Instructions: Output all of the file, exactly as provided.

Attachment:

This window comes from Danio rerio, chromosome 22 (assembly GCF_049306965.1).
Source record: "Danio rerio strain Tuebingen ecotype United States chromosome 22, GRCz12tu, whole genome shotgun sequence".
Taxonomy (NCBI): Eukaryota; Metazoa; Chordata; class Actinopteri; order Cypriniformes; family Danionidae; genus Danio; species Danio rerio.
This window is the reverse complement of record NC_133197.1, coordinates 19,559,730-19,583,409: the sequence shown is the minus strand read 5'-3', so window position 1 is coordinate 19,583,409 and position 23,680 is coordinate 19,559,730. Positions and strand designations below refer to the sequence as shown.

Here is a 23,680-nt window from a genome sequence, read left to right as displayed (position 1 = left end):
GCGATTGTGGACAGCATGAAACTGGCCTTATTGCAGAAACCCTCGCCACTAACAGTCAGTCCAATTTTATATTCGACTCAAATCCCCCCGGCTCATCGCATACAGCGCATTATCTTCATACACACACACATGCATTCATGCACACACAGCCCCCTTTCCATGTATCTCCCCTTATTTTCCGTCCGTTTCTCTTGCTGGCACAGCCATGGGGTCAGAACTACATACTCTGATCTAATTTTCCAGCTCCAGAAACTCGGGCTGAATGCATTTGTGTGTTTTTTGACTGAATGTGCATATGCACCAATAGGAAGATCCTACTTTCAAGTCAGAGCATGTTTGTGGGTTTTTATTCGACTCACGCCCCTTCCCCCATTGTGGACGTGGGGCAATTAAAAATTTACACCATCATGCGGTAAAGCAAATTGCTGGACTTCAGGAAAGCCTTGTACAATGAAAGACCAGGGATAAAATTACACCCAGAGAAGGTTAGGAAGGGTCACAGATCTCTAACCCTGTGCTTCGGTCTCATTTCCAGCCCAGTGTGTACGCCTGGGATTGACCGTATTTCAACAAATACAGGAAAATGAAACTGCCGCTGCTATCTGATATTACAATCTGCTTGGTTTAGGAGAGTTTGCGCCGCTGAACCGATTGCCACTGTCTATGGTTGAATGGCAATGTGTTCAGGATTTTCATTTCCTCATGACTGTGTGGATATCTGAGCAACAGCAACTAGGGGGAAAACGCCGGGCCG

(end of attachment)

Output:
This window comes from Danio rerio, chromosome 22 (assembly GCF_049306965.1).
Source record: "Danio rerio strain Tuebingen ecotype United States chromosome 22, GRCz12tu, whole genome shotgun sequence".
Taxonomy (NCBI): Eukaryota; Metazoa; Chordata; class Actinopteri; order Cypriniformes; family Danionidae; genus Danio; species Danio rerio.
This window is the reverse complement of record NC_133197.1, coordinates 19,559,730-19,583,409: the sequence shown is the minus strand read 5'-3', so window position 1 is coordinate 19,583,409 and position 23,680 is coordinate 19,559,730. Positions and strand designations below refer to the sequence as shown.

Here is a 23,680-nt window from a genome sequence, read left to right as displayed (position 1 = left end):
GCGATTGTGGACAGCATGAAACTGGCCTTATTGCAGAAACCCTCGCCACTAACAGTCAGTCCAATTTTATATTCGACTCAAATCCCCCCGGCTCATCGCATACAGCGCATTATCTTCATACACACACACATGCATTCATGCACACACAGCCCCCTTTCCATGTATCTCCCCTTATTTTCCGTCCGTTTCTCTTGCTGGCACAGCCATGGGGTCAGAACTACATACTCTGATCTAATTTTCCAGCTCCAGAAACTCGGGCTGAATGCATTTGTGTGTTTTTTGACTGAATGTGCATATGCACCAATAGGAAGATCCTACTTTCAAGTCAGAGCATGTTTGTGGGTTTTTATTCGACTCACGCCCCTTCCCCCATTGTGGACGTGGGGCAATTAAAAATTTACACCATCATGCGGTAAAGCAAATTGCTGGACTTCAGGAAAGCCTTGTACAATGAAAGACCAGGGATAAAATTACACCCAGAGAAGGTTAGGAAGGGTCACAGATCTCTAACCCTGTGCTTCGGTCTCATTTCCAGCCCAGTGTGTACGCCTGGGATTGACCGTATTTCAACAAATACAGGAAAATGAAACTGCCGCTGCTATCTGATATTACAATCTGCTTGGTTTAGGAGAGTTTGCGCCGCTGAACCGATTGCCACTGTCTATGGTTGAATGGCAATGTGTTCAGGATTTTCATTTCCTCATGACTGTGTGGATATCTGAGCAACAGCAACTAGGGGGAAAACGCCGGGCCG